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Why is there no Pig Cheese?

We have goat cheese. Why not pig cheese, I thought to myself at dinner tonight? They’re on farms, and they have milk. Why no pig cheese?

Someone has asked this question before. From Uncle Ezra:

Dear Uncle Ezra,
I’ve had cow cheese, goat cheese, sheep cheese…but I’ve never heard of pig cheese. Why?

–Cheezy.

Dear Cheezy,
I passed your intriguing question along to a couple of Food Science Professors, who were not the least bit “sty”mied by it:

From Dave Barbano: “Pig milk contains about 6.8 percent fat, 2.8 percent casein, 2.0 percent whey protein, 5.5 percent lactose, and 1.0 percent ash. Thus, from a composition point of view it is a fairly rich milk. However, since the pig is a nonruminant, the milk fat will be primarily long-chain fatty acids (probably a lot of C16:0). The short-chain fatty acids that provide the typical flavor to dairy products produced from ruminant milks (e.g. cow, goat, sheep, etc.) would not be present in pig milk. The fatty acid composition of the fat in the milk from pigs will be a function of the diet of the pig, just like it is for milk fat in human milk. Thus, I don’t think there is much of a future for pig milk cheese.”

From Dave Bandler: “First of all, it would not be kosher! It would have a definite pigsty/pigpen flavor (not unlike that of aged limburger) and it would probably be hard to find enough young people willing to make a career of sow milking.”

Thanks, Dave and Dave!

However, I read here:

I propose a cheese-of-the-month club and catalog (an actual store would probably not be feasible for the small demand I anticipate) that specializes in cheeses made from the milk of exotic mammals. Think of it: March could come in like a sharp lion cheddar, and in January you could remind yourself that the ocean is even colder than where you are now with a nice killer whale gruyere.

Milk would be harvested in cooperation with local zoos and water parks, many of which already supplement their babies’ natural nursing with a fortified formula.

…I don’t know how strange this could be for most people. It is for me! Here in México pig cheese and goat cheese are very common.

Chimpanzee Brie, anyone?

And then…

Police Bust Poisonous Pig Cheese Peddlers

biohazarddisznosajt.jpgThe Hungarian health authorities have uncovered a conspiracy involving a shipment of salmonella-infected disznósajt (pork cheese) that was off-loaded to unwitting consumers in several towns in and around Pest county. According to Origo.hu, for Ft 5 million (€20,000) and a promise he wouldn’t be fired from his job, one Zsigmond Zsolt R. agreed to take responsibility for the poisonous pork-by-product-product, which even when not infected with salmonella is known to cause nausea and other unpleasant symptoms among those who consume it.

10 comments to Why is there no Pig Cheese?

  • Jim

    Finally an alternative answer becomes clear: if we let the cheese go blue, we’ll get swine flu.

  • Daniel Newman

    I like other pig based foods, I would like pig cheese please, and other exotic animal cheese.

  • Ben Birdsey

    Wouldn’t pig cheese taste exactly like rendered pig fat (i.e. like lard or bacon)? Regardless of the % of generic chemicals in the milk, the question is whether the cheese would essentially concentrate “pig flavor”, rather than any other flavor. Until one of these scientists has actually done it, there is really nothing that they can say.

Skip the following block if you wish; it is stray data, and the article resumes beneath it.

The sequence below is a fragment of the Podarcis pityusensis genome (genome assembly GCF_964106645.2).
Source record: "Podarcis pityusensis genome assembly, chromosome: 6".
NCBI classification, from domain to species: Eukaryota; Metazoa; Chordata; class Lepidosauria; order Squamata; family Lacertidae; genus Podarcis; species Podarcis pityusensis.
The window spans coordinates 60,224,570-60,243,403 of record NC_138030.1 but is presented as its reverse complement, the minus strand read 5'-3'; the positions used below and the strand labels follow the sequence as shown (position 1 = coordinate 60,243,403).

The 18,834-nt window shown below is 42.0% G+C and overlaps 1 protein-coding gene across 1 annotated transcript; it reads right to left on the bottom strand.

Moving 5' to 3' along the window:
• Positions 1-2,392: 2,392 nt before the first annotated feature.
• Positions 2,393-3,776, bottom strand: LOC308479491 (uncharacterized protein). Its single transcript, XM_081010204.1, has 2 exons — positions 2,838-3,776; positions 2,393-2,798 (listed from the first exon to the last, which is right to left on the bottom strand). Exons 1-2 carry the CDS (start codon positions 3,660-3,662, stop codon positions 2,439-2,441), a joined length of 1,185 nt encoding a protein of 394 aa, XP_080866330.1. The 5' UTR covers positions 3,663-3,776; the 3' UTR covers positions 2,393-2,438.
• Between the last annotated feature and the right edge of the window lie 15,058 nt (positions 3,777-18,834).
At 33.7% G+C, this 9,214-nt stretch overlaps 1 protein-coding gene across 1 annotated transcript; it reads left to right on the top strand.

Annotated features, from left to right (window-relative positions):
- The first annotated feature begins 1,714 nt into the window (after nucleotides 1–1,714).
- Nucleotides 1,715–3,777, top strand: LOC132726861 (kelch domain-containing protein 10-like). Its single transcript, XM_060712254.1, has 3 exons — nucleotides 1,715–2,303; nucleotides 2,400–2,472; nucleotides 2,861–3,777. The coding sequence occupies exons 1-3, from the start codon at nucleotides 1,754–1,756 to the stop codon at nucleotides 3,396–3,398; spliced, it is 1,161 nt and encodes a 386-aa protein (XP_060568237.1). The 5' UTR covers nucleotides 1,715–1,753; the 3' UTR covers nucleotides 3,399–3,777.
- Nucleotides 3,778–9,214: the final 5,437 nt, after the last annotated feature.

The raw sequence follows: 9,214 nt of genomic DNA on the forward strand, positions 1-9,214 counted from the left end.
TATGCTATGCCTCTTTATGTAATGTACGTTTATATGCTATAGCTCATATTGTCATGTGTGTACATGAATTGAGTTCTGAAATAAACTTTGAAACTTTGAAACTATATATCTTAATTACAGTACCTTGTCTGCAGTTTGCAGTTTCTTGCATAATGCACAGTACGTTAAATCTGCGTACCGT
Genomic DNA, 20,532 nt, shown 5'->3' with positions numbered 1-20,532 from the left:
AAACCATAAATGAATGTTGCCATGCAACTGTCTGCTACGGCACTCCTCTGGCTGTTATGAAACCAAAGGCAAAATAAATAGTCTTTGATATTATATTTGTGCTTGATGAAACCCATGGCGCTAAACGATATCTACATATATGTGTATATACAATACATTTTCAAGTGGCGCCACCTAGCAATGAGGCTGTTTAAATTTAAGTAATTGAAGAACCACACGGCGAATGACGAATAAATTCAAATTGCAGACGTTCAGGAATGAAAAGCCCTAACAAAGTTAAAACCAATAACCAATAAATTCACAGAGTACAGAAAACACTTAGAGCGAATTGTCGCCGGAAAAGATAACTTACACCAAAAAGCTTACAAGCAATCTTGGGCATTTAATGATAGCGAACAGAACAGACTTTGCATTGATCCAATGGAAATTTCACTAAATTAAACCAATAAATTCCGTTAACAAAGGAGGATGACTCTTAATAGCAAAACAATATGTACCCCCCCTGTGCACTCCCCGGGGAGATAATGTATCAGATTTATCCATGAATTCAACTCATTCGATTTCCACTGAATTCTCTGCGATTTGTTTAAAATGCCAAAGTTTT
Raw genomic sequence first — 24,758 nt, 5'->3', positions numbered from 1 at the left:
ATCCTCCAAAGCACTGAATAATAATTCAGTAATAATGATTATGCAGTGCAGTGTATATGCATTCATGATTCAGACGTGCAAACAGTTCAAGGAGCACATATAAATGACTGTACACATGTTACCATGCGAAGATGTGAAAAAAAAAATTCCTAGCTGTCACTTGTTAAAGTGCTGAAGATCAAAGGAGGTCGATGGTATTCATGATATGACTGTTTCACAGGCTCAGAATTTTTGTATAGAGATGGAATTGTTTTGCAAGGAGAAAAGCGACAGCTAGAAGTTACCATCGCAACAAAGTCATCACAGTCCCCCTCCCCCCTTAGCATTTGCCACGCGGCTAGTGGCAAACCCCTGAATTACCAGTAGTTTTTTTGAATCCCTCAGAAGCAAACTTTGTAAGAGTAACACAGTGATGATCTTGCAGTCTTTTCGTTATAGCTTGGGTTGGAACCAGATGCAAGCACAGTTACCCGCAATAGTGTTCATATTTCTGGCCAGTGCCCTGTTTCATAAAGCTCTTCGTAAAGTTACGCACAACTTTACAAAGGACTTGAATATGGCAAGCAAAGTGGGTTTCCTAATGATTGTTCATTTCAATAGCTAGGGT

• Jim

      Well, cow cheese doesn’t taste like a hamburger. And while I’m not a cannibal, I can’t imagine people would taste like human breast milk. I love the idea of bacon and cheese flavors together, and I imagine so do a lot of other people, so you’d think that’d make pig cheese a winner — if that’s what pig cheese actually tastes like.

  • Pig Farmer

    “From Dave Bandler: “First of all, it would not be kosher! It would have a definite pigsty/pigpen flavor”

    To bad you don’t know what you’re talking about. Pigs milk does not have a pigsty/pigpen flavor. It tastes like milk. In fact, remarkably like human milk. Please actually try it before you make such a misleading statement.

  • Mark Graham

    In a town nestled in a thickly wooded valley on a volcanic slope in southern Tuscany you may be able to discover what is certainly Italy’s most closely-guarded culinary secret, a rare cheese made from pig’s milk called Porcorino (Porcherino in the local dialect).

  • Raul

    the only reason you haven’t had any is because you haven’t stumbled across it yet. You haven’t stumbled across it because it’s not terribly common.
    Tuscany produces a pig cheese, So do other areas.

  • eion

    I’m a cheese monger for a co-op in the Pacific NW, and I learned about Porcorino over a year ago. Since so many of my customers have allergies to cow’s milk cheeses, and sheep and goat milk cheeses are so common here, I was looking for an alternative to all three. Something different. So I started looking into acquiring some of it to sell in our store.
    Mark G and Raul (above) are right.
    It is considered such a delicacy by the Italians, that it rarely is sold outside the region, and *never* sold (according to my distributors) outside of Italy. I’ve yet to find anyone in the United States who make it. As for the Italians, my sources tell me that some of the same families have been making this cheese for over a millennium. Sounds to me as if folks love this cheese. I would love to try it!

  • Jim

    What interesting news from Italy! Anywhere else in the world that has a tradition of pig cheese?

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